Transit is a quiet thriller that will have you thinking about it long after the credits role. This isn’t a thriller in the sense of Se7en or Sicario, where it is overly dark and shocking in its violent and subject matter. No, this is a thriller that takes place during the bright, sunny days in France and looks at one man’s loneliness in the world.
Transit looks at Georg (Franz Rogowski), a man who, after fleeing France after the Nazi invasion, assumes the identity of a dead author whose papers he possesses. He travels to Marseilles, where he meets Marie (Paula Beer) a young woman desperate to find her missing husband – the very man he’s impersonating.
Writer/director Christen Petzold has a made an identity theft movie about loneliness and living in purgatory and personal hell. Georg is lonely man. Our introduction to the man is him sitting at a bar alone in Paris. An acquaintance comes in to the same bar and asks why he is there and that he won’t be able to get out because of the invasion. Georg just shrugs it off. He doesn’t care. But when his acquaintance offers him some money for a favor, Georg takes it. But has Gerog’s journey goes on, and he begins to meet people a begins to meet people in Marseilles and starts caring for them, an emotion he hasn’t felt before. But because he hasn’t felt this way before, he doesn’t know how to react to it, and his choices become suspect. It is incredibly compelling to watch this man try to care and love others when he can’t even love himself. Couple that with the identity theft story and the characters he meets along the way and you have a tragic, layered story.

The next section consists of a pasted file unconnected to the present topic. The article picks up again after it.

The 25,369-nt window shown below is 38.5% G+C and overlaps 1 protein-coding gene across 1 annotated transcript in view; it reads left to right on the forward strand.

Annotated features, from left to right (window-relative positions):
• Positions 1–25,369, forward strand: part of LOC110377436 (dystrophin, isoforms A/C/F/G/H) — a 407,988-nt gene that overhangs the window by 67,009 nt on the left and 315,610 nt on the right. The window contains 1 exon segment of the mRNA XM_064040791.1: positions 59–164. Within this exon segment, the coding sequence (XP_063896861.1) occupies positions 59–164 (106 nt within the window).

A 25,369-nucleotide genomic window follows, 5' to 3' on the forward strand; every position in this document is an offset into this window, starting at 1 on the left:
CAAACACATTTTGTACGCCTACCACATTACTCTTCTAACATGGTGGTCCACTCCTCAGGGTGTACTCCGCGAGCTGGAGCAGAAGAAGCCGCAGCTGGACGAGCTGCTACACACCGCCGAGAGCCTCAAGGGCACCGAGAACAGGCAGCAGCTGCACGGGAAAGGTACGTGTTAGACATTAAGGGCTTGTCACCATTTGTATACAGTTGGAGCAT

Petzold also allows Marseilles to be a character itself. This is a shipping town where nobody stays forever. It’s a temporary stop on everyone’s escape to a better life. Petzold showcases the gorgeous city with bright colors and beautiful street views only to show that this is a place where people become free or go back to their own hell. But Marseilles also acts as another level to Georg’s life. This is a city where people only stop by, yet Gerog is struggling to leave. He’s stuck in a place where he sees people constantly being deported and people around him are dying. He is living a lie in a place of sadness and it only makes it sadder as his relationships run deeper.
Rogowski gives one of the best performances I have seen so far in 2019. Georg doesn’t show a lot of emotion, and doesn’t know how to express himself. But what Rogowski does well is utilize his piercing eyes to show us what emotions Georg is feeling. We see the love in his eyes when he begins to fall for Marie and we see the happiness when he plays soccer with Driss, the son of a friend of who passed away. But Rogowski also shows us the emptiness and sadness in Georg. It’s a spectacular performance that only grows as the movie goes on. Beer is heartbreaking as Marie, a woman desperate to find her husband, yet has no idea about his faith and what Georg knows. And Godehard Giese gives a strong, deep performance a doctor friend of Marie’s who has his own issues with escaping and leaving Marseilles.
It’s only March, but Transit is going to be tough to beat as the best foreign film of 2019. This is an unsettling, beautiful, tragic story about one man’s loneliness on a gorgeous island filled with only hope and sadness. Led by a great, complex performance by Rogowski and Petzold’s brilliant way of never showing all of his cards and letting the layers peel away, Transit is one of the best movies of 2019 so far.
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